By Ian Teoh, E23 Reporter
Irish singer-songwriter Ed Sheeran pens music that is remarkable in its ability to breathe. You can hear the earthy chugging of his acoustic guitar on his breakout track “The A Team”. Nylon strings echo out into an empty room on “I See Fire”.
The first man to ever play a show at the imposing Wembley Stadium all by himself, with only his guitar and loop pedal, appreciates the importance of space in music and doing it his own way. Sheeran at his best is stringing out intimate confessionals that tug at heartstrings.
Sheeran, however, is not an acoustic monk, shunning modern electronica and the sounds of the 20th century. You might be surprised to hear, as I was, an obtrusive drum track beneath his young wispy vocals when relistening to “Lego House”. His love of hip-hop and funk has always been evident in tracks like “Drunk”, “Sing” and Rap-inspired “The Man”.
Lackluster ballads are the last thing you’d expect on an Ed Sheeran album but “÷” (pronounced “Divide”) has a few. “Dive” and “Save Myself” are the only slow songs that measure up well with his previous work. “New Man” and “Eraser” sparkle and fizzle but cannot match the energy of “Don’t”.
One wonders how this could happen, with Justin Bieber’s “Love Yourself’ and Major Lazer’s “Cold Water” both being recent Ed Sheeran-penned hits that show more heart than several tunes on his third major label release. Often the feeling I’m left with is one of unfulfilled catharsis, with many of the songs falling short of his usual genius. I can’t help but feel that there isn’t a single track on “X”, his sophomore effort, that would not make it onto this album.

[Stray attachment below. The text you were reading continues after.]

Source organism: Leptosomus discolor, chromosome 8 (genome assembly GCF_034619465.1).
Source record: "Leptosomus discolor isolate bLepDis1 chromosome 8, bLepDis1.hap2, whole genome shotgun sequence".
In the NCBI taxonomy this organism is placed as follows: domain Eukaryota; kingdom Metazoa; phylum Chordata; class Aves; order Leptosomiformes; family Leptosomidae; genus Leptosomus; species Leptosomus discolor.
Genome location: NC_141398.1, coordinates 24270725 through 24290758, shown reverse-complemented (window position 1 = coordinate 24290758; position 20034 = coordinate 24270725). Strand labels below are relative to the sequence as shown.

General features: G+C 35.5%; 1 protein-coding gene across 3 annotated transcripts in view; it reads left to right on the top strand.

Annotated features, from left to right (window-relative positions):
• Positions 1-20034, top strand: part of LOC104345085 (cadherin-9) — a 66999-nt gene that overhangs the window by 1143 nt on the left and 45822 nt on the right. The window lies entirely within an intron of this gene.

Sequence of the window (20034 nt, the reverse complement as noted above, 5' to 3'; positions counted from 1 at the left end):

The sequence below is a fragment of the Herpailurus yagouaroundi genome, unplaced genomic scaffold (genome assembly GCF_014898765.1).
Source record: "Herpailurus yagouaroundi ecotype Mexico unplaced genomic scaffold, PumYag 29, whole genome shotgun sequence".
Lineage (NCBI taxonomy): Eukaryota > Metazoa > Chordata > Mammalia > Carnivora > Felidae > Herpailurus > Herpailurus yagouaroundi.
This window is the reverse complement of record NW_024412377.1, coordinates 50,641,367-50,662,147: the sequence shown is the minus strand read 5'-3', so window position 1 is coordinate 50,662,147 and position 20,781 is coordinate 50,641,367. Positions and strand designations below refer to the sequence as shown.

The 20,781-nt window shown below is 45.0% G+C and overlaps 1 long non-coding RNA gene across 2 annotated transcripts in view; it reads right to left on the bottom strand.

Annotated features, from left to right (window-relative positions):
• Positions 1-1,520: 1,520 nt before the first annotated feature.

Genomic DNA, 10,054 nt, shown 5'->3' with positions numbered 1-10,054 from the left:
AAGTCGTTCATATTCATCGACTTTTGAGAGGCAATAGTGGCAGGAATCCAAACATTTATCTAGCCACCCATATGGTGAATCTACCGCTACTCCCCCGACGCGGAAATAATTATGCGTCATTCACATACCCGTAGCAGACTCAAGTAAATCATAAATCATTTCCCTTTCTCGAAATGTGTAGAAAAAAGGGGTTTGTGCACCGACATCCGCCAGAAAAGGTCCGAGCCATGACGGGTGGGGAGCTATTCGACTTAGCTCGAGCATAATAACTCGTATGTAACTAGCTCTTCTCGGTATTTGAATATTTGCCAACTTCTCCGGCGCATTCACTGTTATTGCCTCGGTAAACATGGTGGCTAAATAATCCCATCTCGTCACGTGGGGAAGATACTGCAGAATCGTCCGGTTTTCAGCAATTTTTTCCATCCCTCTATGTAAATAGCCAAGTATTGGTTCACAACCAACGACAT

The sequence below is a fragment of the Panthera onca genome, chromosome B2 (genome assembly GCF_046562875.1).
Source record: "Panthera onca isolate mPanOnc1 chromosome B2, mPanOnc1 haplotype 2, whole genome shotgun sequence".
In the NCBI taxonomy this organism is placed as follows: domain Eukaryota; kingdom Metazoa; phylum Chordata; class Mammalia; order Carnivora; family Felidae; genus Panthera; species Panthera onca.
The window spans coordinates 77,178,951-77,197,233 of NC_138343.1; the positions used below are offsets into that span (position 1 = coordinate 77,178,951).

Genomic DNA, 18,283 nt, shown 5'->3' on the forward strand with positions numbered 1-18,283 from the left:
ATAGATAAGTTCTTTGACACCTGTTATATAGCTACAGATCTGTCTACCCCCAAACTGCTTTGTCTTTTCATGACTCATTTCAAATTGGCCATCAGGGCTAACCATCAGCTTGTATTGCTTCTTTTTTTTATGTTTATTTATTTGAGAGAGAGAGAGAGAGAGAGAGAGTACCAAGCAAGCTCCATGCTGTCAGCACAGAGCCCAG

That being said, “÷” sacrifices consistency for an evolution in music. “Shape of You”, with its e-piano motif, is surprisingly refreshing and brilliant. In the same way, “Supermarket Flowers” similarly echoes his previous work while distinctly standing on its own.
“Galway Girl” and “Nancy Mulligan” pay homage to Sheeran’s Irish roots. The former is rocketing up the charts in Ireland, but may prove to be a little too far off the beaten track for most listeners. “Bibia Be Ye Ye” (meaning All Will Be Well), a collaboration written when Sheeran was in Ghana together with Afrobeats artist Fuse ODG, and the outstanding “Barcelona” represent an exuberance not often heard from our melancholy crooner.
“÷” represents a new well-managed slickness that we’re not used to from the stripped down performer, but I guess it’s no secret that Sheeran isn’t the 20-year-old boy surprised to have sold a million albums anymore. In an interview with “The Guardian”, Ed Sheeran promised that “this album will sell more” than the last. It probably will, however “÷” represents for me an improbable misstep from the man who can do no wrong.